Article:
India and Japan will soon expand logistics support for each other’s navies when the Acquisition and Cross-Servicing Agreement (ACSA) begins later this year. The agreement is expected to further deepen defense cooperation between the two countries.
Top diplomatic sources have confirmed that “the discussion concerning ACSA is almost complete and the draft of the forthcoming, first 2 + 2 India-Japan Foreign and Defense Ministerial Dialogue will be finalized.”
Sources have also confirmed that before the India-Japan annual summit, which is scheduled for December, the Defense and Foreign Ministers will complete and finalize the draft agreement in the presence of top leaders of both countries.
Besides, in negotiations before the summit level talks, the Japanese side is expected to talk about the $ 1.65 billion deal that the Shinmaiwa US-2I amphibious aircraft. This was also in the news when Singh recently met his Defense Minister, Japan’s Defense Minister Takeshi Ivey.
As stated earlier, these amphibious aircraft are of interest to both the Indian Navy and the Coast Guard as it would increase their strength and be of immense use in the operation of Search and Rescue Aircraft (SAR). Although the Japanese side has agreed to manufacture these aircraft in India and transfer the technology, the project has not moved forward.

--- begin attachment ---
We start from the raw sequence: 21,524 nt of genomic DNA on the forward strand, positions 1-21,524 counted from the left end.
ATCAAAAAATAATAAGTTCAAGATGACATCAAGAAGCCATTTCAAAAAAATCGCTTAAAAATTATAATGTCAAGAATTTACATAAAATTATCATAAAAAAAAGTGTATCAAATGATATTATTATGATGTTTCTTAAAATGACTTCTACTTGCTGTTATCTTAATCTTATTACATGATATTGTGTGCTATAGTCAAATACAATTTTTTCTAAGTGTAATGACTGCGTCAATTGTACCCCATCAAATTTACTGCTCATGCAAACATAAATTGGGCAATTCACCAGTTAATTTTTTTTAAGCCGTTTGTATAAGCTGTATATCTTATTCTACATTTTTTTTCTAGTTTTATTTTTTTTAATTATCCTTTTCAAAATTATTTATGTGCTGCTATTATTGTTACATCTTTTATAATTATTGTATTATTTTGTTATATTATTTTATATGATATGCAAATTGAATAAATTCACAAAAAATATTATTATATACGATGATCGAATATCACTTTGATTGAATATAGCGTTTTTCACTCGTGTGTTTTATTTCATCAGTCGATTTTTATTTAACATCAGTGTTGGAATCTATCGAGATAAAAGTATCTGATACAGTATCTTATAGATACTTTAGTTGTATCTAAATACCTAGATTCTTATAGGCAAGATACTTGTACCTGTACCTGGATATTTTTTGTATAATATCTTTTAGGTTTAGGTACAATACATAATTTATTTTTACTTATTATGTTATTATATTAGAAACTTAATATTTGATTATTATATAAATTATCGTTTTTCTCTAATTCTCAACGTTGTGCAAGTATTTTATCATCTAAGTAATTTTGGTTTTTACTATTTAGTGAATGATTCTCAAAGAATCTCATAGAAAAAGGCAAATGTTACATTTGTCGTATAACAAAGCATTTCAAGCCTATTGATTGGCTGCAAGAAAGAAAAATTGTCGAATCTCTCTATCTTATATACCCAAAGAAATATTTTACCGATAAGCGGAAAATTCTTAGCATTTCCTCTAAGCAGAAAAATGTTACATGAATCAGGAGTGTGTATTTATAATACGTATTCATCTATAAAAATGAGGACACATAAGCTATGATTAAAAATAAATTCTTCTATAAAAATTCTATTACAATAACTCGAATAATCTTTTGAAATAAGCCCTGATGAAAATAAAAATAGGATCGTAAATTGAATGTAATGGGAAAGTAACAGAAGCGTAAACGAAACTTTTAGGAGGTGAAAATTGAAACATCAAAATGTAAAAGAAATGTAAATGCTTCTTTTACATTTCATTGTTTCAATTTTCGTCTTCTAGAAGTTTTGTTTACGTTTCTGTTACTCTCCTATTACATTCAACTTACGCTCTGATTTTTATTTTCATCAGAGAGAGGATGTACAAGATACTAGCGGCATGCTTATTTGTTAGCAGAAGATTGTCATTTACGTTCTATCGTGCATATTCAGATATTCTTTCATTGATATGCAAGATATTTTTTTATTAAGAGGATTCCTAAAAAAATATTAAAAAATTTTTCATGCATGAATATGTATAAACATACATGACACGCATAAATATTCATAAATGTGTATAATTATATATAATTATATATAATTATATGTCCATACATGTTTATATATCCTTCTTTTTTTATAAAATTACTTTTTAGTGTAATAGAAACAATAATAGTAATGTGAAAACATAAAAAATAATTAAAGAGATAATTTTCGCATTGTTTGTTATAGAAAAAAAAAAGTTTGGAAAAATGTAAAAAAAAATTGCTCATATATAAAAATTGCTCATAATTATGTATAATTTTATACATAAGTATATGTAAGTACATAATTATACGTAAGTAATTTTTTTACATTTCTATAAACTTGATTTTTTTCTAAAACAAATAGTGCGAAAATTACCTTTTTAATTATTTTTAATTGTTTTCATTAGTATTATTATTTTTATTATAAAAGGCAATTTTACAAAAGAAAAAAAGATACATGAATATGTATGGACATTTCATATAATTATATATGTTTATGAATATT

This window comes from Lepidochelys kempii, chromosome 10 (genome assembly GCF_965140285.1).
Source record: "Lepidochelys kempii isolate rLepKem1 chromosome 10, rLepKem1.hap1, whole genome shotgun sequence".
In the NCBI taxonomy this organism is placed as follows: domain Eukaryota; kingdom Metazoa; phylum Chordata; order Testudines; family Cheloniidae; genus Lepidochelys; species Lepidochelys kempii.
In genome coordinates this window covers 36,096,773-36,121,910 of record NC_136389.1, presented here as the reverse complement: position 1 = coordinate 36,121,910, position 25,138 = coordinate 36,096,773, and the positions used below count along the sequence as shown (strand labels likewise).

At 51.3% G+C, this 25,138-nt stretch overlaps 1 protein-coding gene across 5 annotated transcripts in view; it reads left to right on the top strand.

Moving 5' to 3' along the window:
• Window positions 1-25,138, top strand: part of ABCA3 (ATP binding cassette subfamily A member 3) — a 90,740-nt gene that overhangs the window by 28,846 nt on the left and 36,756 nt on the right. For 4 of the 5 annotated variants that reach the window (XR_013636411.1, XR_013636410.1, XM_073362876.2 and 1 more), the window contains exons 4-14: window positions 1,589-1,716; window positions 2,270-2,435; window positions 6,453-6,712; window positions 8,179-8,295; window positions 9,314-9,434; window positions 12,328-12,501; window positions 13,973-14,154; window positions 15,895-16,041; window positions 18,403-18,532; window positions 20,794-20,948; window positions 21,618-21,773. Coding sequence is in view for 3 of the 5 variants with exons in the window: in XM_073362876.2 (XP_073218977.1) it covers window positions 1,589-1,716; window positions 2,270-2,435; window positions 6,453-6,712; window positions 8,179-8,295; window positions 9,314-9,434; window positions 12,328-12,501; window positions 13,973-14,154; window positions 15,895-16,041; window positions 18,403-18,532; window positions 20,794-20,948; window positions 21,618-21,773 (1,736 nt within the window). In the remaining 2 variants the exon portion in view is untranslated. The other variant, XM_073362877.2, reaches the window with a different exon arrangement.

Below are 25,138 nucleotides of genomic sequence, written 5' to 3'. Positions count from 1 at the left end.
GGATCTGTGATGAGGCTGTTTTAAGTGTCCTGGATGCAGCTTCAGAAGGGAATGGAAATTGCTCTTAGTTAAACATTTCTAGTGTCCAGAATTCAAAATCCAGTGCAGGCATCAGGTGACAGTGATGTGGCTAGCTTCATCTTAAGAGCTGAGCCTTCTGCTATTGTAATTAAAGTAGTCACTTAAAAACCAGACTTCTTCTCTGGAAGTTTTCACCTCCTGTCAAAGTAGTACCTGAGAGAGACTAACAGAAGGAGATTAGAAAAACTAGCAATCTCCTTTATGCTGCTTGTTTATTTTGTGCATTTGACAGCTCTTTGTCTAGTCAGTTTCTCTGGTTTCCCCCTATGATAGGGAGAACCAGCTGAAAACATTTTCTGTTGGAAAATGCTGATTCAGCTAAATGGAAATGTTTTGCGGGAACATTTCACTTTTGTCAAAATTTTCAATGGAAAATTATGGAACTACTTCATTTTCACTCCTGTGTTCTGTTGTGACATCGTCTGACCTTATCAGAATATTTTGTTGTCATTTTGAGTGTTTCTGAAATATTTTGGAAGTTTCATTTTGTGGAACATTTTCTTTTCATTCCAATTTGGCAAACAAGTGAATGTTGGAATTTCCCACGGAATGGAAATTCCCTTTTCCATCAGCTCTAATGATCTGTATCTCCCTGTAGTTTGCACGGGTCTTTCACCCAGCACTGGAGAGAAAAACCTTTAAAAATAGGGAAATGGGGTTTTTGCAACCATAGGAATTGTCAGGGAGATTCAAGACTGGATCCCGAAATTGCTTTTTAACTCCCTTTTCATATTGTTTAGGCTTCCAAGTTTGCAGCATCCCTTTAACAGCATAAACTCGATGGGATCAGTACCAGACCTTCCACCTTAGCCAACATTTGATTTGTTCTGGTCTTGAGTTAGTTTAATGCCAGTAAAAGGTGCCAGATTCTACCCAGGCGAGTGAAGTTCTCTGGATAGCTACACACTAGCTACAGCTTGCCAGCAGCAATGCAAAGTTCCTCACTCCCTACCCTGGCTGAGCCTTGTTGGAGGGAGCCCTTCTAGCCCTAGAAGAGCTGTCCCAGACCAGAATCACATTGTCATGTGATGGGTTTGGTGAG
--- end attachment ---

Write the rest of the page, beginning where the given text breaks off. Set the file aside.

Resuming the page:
The agenda of the first 2 + 2 dialogue between the two countries will focus on India-Pacific, defense cooperation, and joint exercises as well as the strategic environment to participate in joint projects in the defense sector under the Make in India initiative.
They are also responding to various defense requests specifically for requests for information and proposals in naval projects. “
Both countries are Japan-India-U.S. Are also preparing for Tripartite Marine Practice “Malabar 2019”. It is scheduled for September at the end of October.
Besides, the Indian Navy and the Japan Maritime Self-Defense Force (JMSDF) plan to participate in multilateral exercises as observers, with both countries also planning regular bilateral exercises.
In 1992, X Malabar began as a bilateral naval engagement between India and India. Gradually the scope of practice expanded and in 2015 it was expanded to a trilateral level to include Japan. Even Australia wanted to join this format, but India has not yet accepted their request.
Source: Financial Express